in a common step, blanket ion implanting phosphorus into the first peripheral NMOS substrate area, the second peripheral PMOS substrate area and the memory array NMOS substrate area adjacent the first, the second and the third gate lines to form peripheral NMOS transistor LDD regions, peripheral PMOS transistor n-type halo regions and memory array NMOS transistor source/drain diffusion regions, respectively, the phosphorus implant being conducted at a second energy level to provide an n-type second impurity concentration at a second depth within the first, the second and the memory array substrate areas, the first energy level and the first depth being greater than the second energy level and the second depth, respectively.
In accordance with another aspect of the invention, a method of forming CMOS integrated circuitry comprises the following steps:
providing a series of gate lines over a semiconductor substrate, a first gate line being positioned relative to an area of the substrate for formation of an NMOS transistor, a second gate line being positioned relative to an area of the substrate for formation of a PMOS transistor;
masking the second gate line and the PMOS substrate area while conducting a p-type halo ion implant into the NMOS substrate area adjacent the first gate line, the p-type halo ion implant being conducted at a first energy level to provide a p-type first impurity concentration at a first depth within the NMOS substrate area; and
in a common step, blanket ion implanting phosphorus into both the NMOS substrate area and the PMOS substrate area adjacent the first and the second gate lines to form both NMOS LDD regions and PMOS n-type halo regions, respectively, the phosphorus implant being conducted at a second energy level to provide an n-type second impurity concentration at a second depth within both the PMOS substrate area and the NMOS substrate area, the first energy level and the first depth being greater than the second energy level and the second depth, respectively.
More particularly, FIG. 1 illustrates portions of a semiconductor wafer fragment in process indicated generally with reference numeral 10. Such comprises a bulk silicon substrate 12 which is intrinsically p-doped, with a portion 14 thereof being subsequently n- doped to define an n-well. A series of gate lines are provided over semiconductor substrate 12. The discussion proceeds with reference to preferred formation of CMOS memory integrated circuitry, with some of the gate lines comprising memory array gate lines and other of the gate lines constituting peripheral circuitry gate lines.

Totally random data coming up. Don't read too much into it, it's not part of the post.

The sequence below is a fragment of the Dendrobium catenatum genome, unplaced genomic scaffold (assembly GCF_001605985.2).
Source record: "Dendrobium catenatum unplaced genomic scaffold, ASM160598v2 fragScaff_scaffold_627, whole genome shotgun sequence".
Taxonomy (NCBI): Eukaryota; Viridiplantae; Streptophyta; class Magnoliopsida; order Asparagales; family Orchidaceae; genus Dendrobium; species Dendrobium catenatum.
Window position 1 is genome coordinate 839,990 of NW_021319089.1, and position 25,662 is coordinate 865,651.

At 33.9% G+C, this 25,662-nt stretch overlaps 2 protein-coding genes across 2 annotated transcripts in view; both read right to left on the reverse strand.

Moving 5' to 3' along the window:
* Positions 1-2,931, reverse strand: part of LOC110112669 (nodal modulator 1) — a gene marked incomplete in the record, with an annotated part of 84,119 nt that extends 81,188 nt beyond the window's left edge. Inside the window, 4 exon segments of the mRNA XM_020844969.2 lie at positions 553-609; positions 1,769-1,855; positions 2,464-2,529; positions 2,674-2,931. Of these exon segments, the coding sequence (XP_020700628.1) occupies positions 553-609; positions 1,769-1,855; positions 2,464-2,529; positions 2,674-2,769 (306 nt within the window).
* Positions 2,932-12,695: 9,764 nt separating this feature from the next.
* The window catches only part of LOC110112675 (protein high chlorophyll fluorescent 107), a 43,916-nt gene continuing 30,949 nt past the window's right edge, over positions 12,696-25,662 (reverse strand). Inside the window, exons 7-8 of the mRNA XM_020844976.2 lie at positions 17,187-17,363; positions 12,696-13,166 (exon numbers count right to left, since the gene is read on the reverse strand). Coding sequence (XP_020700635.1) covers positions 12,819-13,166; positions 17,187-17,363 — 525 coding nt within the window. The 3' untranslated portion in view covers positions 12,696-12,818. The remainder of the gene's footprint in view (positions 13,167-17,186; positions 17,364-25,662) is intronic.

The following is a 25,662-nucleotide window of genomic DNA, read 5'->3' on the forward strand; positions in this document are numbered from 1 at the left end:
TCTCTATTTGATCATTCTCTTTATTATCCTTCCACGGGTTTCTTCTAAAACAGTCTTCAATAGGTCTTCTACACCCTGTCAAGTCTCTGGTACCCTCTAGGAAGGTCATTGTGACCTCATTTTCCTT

Specifically, a first gate line 16 is positioned relative to a first peripheral area 18 of substrate 12 for formation of a peripheral NMOS transistor. A second gate line 20, is positioned relative to a second peripheral area 22 of substrate 12 and n-well 14 for formation of a peripheral PMOS transistor. A third gate line 24 is positioned relative to a memory array area 26 for formation of a memory array NMOS transistor. Typical preferred present day cross sectional widths for gates 24, 16 and 20 are 0.40 micron, 0.42 micron, and 0.55 micron, respectively. In otherwords, the desired relationships are that the cross sectional widths of the n-channel periphery gates be greater than or equal to the memory array n-channel gates, with the p-channel peripheral gates being wider than both. The respective gate lines include a gate oxide layer 28, a conductive polysilicon layer 30, an overlying WSix layer 32, an overlying novellus oxide layer 34, and a Si3 N4 capping layer 36.
Referring to FIG. 2, a photoresist masking layer 38 is provided over second gate line 20, second peripheral PMOS substrate area 22, third gate line 24, and memory array NMOS substrate area 26. An n-type LDD implant 42, preferably As, is then provided into the exposed first peripheral NMOS substrate area 18 adjacent first gate line 16. An example and preferred average concentration of As for regions 42 is 8×1018 ions/cm3. An example depth for the peak concentration is 400 Angstroms.
A p-type halo ion implant is subsequently conducted into the exposed first peripheral NMOS substrate area 18 adjacent first gate line 16, thus producing p-type halo ion implant regions 44. The p-type halo ion implant is conducted at a first energy level to provide a p-type first impurity concentration at a first depth within first peripheral NMOS substrate area 18. The depth is preferably conducted to be deeper than the maximum concentration depth of As LDD regions 42. An example and preferred p-type implant material is boron. An example and preferred implant dose is 7×1012 ions/cm2 -1.5×1013 ions/cm2 to provide an example average dopant concentration of from 1×1016 ions/cm3 to 1×1018 ions/cm3, with about 1×1017 ions/cm3 being preferred. An example preferred implant energy is from 60 KeV to 100 KeV (70 KeV preferred) to provide a peak concentration implant depth of 2000 Angstroms. Most preferably, the p-type halo implant is conducted as a series of implants angled from 0°, with an angle of about 30° from vertical (i.e., 0° being an example preferred angle. For example, a series of for 0° angled implants at 70 KeV at 90° wafer orientations using respective doses of 1.0×1012 ions/cm2 is a preferred implant sequence. Such provides an advantage of desirably driving a portion of the halo implant beneath the gate.
Referring to FIG. 3, masking layer 38 is removed and wafer fragment 10 is subjected to oxidizing conditions to form oxidized sidewalls 46 about the illustrated gate lines, and to form oxide 48 over exposed peripheral NMOS area 18, peripheral PMOS area 22, and memory array NMOS area 26.